Transaction banking was seen as the poor relation of more
exciting careers in investment banking.
All this changed during the financial crisis: with the
reputation of casino bankers seriously damaged, the
more vanilla route of transaction banking started to look more
Meanwhile, as the role of the corporate treasurer has become
more strategic and visible, the importance and profile of
transaction banking has likewise grown. Skilled
candidates are attracted to the diverse opportunities offered
in cash management, trade, securities and fund services,
says Rajesh Mehta, EMEA head of treasury and trade solutions at
|Rajesh Mehta, EMEA head of treasury
and trade solutions at Citi
Deutsche Bank points out that transaction banking is stable,
sustainable and relevant to the real economy. It is also
a growth area that is becoming increasingly profitable and
actively encouraging entrepreneurship, it states.
However, despite a growing awareness of transaction banking
as a career path,
some believe there is a substantial talent shortfall in this
area. The corporate treasury function has evolved and
grown in recent years, taking more importance in the corporate
organization, says Carole Berndt, head of global
transaction services, EMEA at Bank of America Merrill Lynch
(BAML). This evolution has created increased demand for
expertise and experience, and today this outstrips the
She adds that while treasury roles are now attracting more
graduates, we do find ourselves caught between two
generations the very experienced treasurers with decades
of experience and they are rare and retiring and
a growing pool of young graduates, keen to take on this role.
Between the two is a talent gap that corporates and banks are
struggling to fill.
As banks have consolidated their cash management and trade
finance offerings into wider transaction banking units,
professionals working in this area have had to broaden their
knowledge and expertise. As Michael King, associate partner at
financial services recruiter Magnus Walker & Partners,
points out: The transaction banker now has to be many
things, to understand their clients demands.
So what sort of candidates are transaction banks looking
for? As MNCs expand into emerging markets, they rely on
their transaction banking partners to understand the
complexities of the local environment, says Mehta.
To that effect, we need to hire candidates who understand
the full spectrum of transaction services and can help bridge
the gap between our clients headquarters and their local
offices across developed and emerging markets.
The increased digitization of the banking space brings another
challenge, as we want to attract technology-savvy
candidates who can help our clients take advantage of the power
of technology to improve mobility and efficiency.
As the role of the transaction banker becomes more
demanding, attracting and retaining the best transaction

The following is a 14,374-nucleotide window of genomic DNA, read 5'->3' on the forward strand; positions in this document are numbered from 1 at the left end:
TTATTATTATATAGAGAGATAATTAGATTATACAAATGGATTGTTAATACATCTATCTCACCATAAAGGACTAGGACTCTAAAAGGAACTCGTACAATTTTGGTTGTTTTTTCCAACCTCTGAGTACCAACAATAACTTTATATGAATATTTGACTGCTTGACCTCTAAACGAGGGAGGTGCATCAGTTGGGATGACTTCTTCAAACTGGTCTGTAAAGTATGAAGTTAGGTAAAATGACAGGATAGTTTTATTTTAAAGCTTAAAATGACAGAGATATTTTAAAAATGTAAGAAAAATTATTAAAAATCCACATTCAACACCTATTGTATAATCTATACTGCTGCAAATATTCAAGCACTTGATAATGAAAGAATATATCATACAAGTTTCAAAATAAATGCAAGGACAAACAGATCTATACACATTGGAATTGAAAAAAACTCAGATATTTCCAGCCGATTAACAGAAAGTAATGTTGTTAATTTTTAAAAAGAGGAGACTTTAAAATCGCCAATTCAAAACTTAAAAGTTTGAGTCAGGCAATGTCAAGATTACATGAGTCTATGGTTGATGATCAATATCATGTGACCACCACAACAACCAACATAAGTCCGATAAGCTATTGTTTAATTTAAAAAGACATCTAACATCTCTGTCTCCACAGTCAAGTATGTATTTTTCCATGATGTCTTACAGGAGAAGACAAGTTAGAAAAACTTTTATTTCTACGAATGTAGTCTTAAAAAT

banking talent is becoming more of a competitive exercise.
Specific areas such as trade finance are experiencing
a lot of demand for candidates: this is an area where all banks
are stepping up their activity and therefore competing for
talent, says Amy Burns-Thomson, head of international
banking resourcing at RBS. There are also specialist
areas, such as supply chain finance and Sepa, where there is a
shortage of experienced candidates available.
What are banks doing to attract and retain the best
transaction banking talent? Burns-Thomson says that as well as
leveraging its reputation to attract candidates, RBS uses its
own network to source talent. The transaction banking
industry is close knit, so there is a general awareness of
talent, she says. In addition to this, we use
LinkedIn for networking, advertise with financial services job
boards and use specialist suppliers.
Mehta says: Citi offers specific development
programmes, secondments and coaching to promote and retain the
most high-calibre people. The breadth of our transaction
services network in nearly 100 countries also allows us to
promote internal mobility.
Attracting suitable candidates is only part of the solution:
equally important is encouraging the best professionals to stay
with the bank for as long as possible. Where retention is
concerned, Deutsche Bank says it actively promotes career
mobility for existing talent. Deutsche Bank has an
impressive track record of employee progression within the bank
as a result of our comprehensive, sustained people
practices, it states. These have resulted in
successful staff moves either from other divisions to GTB, or
within GTB itself.
While retention is harder in a competitive market, banks can
increase their success in this area by working to improve job
satisfaction and career prospects for transaction banking
staff. Improved career opportunities, responsibility for
P&L and spotlight at the bank can all help a transaction
banker become more of a master of their own destiny and
therefore less likely to leave, says King.
However, there is an argument that the talent gap should not
be viewed purely in terms of competition between banks. Another
piece of the solution is the need to expand the pool of
available talent by attracting more professionals into the pool
of transaction banking talent.
According to Berndt, collaboration is needed across the
industry to ensure that the brightest men and women
actively consider treasury as a career from the time they
embark on internships and graduate. Berndt adds that BAML
is actively marketing its global transaction services business
at a graduate level and says: This is unique to our
As investment banking has lost its shine, transaction
banking is gaining a reputation for being a more stable but
still-challenging career option and the talent shortfall
means there are plenty of opportunities for promising